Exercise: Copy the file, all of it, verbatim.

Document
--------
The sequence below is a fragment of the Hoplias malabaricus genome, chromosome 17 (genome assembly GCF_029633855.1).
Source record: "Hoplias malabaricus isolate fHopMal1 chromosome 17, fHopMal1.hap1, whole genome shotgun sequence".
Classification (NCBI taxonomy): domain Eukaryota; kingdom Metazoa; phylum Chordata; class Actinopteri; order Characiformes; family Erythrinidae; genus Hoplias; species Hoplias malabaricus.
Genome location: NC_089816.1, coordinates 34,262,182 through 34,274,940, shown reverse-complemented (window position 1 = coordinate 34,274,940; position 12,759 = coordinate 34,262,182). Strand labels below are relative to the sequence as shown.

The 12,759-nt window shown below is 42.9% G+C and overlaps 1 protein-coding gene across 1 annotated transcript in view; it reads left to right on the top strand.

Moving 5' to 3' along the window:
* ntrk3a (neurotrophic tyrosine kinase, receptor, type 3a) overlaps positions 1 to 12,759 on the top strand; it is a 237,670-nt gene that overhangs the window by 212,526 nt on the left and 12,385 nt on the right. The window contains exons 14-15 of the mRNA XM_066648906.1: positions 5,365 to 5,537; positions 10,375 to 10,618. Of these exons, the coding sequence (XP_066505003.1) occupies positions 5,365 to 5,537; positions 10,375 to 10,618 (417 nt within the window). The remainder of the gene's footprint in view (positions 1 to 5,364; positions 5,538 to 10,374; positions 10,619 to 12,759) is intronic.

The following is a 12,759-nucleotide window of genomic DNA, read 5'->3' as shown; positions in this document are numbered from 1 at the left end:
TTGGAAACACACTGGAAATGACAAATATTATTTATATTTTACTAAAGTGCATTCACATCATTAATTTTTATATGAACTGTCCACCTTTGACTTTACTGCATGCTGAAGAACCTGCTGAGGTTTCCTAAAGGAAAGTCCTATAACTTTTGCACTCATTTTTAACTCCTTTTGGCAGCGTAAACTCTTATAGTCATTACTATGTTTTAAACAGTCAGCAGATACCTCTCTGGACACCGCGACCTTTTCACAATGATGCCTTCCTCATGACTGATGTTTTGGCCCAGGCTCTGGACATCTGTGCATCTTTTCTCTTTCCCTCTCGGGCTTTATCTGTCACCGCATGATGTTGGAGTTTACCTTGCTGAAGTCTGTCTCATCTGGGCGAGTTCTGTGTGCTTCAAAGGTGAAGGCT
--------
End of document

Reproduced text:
The sequence below is a fragment of the Hoplias malabaricus genome, chromosome 17 (genome assembly GCF_029633855.1).
Source record: "Hoplias malabaricus isolate fHopMal1 chromosome 17, fHopMal1.hap1, whole genome shotgun sequence".
Classification (NCBI taxonomy): domain Eukaryota; kingdom Metazoa; phylum Chordata; class Actinopteri; order Characiformes; family Erythrinidae; genus Hoplias; species Hoplias malabaricus.
Genome location: NC_089816.1, coordinates 34,262,182 through 34,274,940, shown reverse-complemented (window position 1 = coordinate 34,274,940; position 12,759 = coordinate 34,262,182). Strand labels below are relative to the sequence as shown.

The 12,759-nt window shown below is 42.9% G+C and overlaps 1 protein-coding gene across 1 annotated transcript in view; it reads left to right on the top strand.

Moving 5' to 3' along the window:
* ntrk3a (neurotrophic tyrosine kinase, receptor, type 3a) overlaps positions 1 to 12,759 on the top strand; it is a 237,670-nt gene that overhangs the window by 212,526 nt on the left and 12,385 nt on the right. The window contains exons 14-15 of the mRNA XM_066648906.1: positions 5,365 to 5,537; positions 10,375 to 10,618. Of these exons, the coding sequence (XP_066505003.1) occupies positions 5,365 to 5,537; positions 10,375 to 10,618 (417 nt within the window). The remainder of the gene's footprint in view (positions 1 to 5,364; positions 5,538 to 10,374; positions 10,619 to 12,759) is intronic.

The following is a 12,759-nucleotide window of genomic DNA, read 5'->3' as shown; positions in this document are numbered from 1 at the left end:
TTGGAAACACACTGGAAATGACAAATATTATTTATATTTTACTAAAGTGCATTCACATCATTAATTTTTATATGAACTGTCCACCTTTGACTTTACTGCATGCTGAAGAACCTGCTGAGGTTTCCTAAAGGAAAGTCCTATAACTTTTGCACTCATTTTTAACTCCTTTTGGCAGCGTAAACTCTTATAGTCATTACTATGTTTTAAACAGTCAGCAGATACCTCTCTGGACACCGCGACCTTTTCACAATGATGCCTTCCTCATGACTGATGTTTTGGCCCAGGCTCTGGACATCTGTGCATCTTTTCTCTTTCCCTCTCGGGCTTTATCTGTCACCGCATGATGTTGGAGTTTACCTTGCTGAAGTCTGTCTCATCTGGGCGAGTTCTGTGTGCTTCAAAGGTGAAGGCT